On March 3, students wishing to complete the Free Application for Federal Student Aid (FAFSA) got a surprise: the application’s online data recovery tool, which allows their tax return information to be automatically entered. income, had malfunctioned. Completing the process manually can take weeks.
After days of silence, the US Department of Education and the Internal Revenue Service (IRS) have finally issued a joint statement claiming that the data recovery tool would be unavailable for “several weeks”. A representative from the Ministry of Education said on Friday that there had been no further updates.
According to the joint statement, the IRS suspended the data recovery tool “as a precautionary measure over concerns that the tool’s information could potentially be misused by identity thieves.”
Wednesday marks the FAFSA’s deadline for a number of colleges and universities, after which students will no longer be able to receive aid. This is also the deadline for the state of Texas. In response to the data glitch, Raymund A. Paredes, the commissioner of higher education for Texas, let state colleges and universities extend their FAFSA deadlines, although they are not required to do so. “We encourage institutions to determine a course of action that is in the best interests of their students,” Paredes wrote in A memo Monday.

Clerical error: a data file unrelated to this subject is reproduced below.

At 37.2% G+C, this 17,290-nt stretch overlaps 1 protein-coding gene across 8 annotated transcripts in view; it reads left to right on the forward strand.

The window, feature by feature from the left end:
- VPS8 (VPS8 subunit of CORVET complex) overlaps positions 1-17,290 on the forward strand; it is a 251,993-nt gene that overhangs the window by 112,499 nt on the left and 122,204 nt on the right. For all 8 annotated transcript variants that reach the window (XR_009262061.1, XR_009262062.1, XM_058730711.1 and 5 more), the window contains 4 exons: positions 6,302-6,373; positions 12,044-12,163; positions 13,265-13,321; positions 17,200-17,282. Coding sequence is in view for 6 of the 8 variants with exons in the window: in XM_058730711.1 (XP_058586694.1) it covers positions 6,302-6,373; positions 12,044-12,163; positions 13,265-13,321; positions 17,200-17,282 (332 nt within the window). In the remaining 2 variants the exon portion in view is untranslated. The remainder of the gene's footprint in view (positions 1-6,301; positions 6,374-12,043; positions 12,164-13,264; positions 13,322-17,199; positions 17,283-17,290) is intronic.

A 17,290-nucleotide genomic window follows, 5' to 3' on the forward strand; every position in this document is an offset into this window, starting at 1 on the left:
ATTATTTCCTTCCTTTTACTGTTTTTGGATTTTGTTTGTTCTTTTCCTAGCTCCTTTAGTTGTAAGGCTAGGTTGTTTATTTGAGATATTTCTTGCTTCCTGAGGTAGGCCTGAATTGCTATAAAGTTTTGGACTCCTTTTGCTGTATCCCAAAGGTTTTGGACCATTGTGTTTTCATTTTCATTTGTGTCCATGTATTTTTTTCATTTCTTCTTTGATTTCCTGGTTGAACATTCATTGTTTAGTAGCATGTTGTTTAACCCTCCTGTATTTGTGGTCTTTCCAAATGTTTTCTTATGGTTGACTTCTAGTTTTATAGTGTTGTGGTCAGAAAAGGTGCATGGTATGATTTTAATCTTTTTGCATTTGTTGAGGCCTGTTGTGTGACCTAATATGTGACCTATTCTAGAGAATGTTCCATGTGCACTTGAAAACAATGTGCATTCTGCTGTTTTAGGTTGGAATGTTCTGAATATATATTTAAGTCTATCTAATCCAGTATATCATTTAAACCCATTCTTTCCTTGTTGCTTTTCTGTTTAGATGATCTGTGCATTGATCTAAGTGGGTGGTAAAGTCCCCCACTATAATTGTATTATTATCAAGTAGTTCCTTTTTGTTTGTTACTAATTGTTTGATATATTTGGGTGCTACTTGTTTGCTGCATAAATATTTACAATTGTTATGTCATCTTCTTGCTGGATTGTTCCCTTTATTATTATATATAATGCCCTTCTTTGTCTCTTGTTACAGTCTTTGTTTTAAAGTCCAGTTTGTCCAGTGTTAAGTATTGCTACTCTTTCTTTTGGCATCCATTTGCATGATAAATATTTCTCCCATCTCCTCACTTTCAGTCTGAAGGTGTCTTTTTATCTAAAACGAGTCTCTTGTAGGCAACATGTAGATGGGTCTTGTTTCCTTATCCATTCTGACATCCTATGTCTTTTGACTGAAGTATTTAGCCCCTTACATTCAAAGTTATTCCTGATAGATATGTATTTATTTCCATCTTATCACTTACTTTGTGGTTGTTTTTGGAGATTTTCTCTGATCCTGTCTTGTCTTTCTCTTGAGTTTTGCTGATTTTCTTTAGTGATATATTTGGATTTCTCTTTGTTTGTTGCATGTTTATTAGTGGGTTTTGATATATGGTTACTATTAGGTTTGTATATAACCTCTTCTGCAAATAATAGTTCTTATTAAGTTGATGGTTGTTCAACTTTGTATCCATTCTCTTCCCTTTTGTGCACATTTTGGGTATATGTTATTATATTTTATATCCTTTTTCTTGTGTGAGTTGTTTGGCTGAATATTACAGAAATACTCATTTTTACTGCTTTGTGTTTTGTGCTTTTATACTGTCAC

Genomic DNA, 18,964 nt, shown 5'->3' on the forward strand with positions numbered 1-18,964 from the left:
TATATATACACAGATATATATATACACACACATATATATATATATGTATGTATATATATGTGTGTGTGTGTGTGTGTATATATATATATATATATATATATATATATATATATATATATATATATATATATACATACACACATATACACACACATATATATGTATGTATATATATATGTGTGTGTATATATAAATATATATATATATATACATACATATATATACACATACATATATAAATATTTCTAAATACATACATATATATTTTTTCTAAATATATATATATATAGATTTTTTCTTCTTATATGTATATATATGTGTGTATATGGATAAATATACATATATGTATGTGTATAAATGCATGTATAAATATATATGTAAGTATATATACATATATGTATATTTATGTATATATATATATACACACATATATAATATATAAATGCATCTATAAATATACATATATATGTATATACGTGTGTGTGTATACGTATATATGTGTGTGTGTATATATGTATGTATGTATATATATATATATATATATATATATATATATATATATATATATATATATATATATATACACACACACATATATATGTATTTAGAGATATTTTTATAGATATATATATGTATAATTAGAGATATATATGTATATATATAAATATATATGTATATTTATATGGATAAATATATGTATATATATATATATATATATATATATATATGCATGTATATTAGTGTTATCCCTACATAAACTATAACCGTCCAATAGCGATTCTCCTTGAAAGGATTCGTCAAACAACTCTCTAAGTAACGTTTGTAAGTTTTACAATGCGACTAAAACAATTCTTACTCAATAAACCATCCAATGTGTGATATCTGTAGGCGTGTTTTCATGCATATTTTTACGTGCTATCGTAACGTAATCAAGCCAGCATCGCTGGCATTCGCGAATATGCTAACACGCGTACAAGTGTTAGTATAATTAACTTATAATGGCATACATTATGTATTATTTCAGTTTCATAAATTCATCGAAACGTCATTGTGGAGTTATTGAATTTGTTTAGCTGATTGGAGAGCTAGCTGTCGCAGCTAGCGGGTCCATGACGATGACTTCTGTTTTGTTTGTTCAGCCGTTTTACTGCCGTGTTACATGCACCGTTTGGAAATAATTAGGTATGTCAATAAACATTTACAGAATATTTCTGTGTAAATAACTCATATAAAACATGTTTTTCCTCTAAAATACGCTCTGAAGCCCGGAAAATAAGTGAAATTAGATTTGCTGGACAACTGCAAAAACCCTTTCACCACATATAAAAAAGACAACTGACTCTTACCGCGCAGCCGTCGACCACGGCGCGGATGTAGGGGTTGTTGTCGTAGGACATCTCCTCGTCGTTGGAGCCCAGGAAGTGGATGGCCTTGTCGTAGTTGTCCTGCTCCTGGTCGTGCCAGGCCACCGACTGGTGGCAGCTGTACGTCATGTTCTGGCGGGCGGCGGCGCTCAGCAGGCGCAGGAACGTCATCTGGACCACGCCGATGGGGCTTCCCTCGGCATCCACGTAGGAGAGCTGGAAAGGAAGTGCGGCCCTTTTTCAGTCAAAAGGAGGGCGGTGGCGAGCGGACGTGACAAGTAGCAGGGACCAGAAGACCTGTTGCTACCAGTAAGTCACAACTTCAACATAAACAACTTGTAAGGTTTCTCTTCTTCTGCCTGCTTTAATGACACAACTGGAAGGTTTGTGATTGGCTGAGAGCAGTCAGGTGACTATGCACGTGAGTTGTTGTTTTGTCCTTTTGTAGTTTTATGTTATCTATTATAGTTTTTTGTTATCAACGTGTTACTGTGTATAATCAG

FAFSAs submitted without using the data recovery tool are more likely to contain errors, which could delay new award packages or prevent current financial aid recipients from receiving their awards on time. Manually completed claims are also more likely to require “verification,” meaning the claimant will need to provide additional documents to confirm their tax information.
Justin Draeger, President of the National Association of Student Financial Aid Administrators, Explain the extent of the problem at FedScoop. âThe entire application and verification process relies on this IRS data recovery tool,â said Draeger. âSo for some students it will be a longer process and for others it could lead to a lot of other headaches. “
Since students had months to submit their FAFSA before the online malfunction, many will not be affected by the disabled tool. But some educators speculate that low-income students will be particularly inconvenienced, since they tend to apply closer to the deadline.
As students across the country scramble to explain this problem, many wonder why the error took so long to be corrected.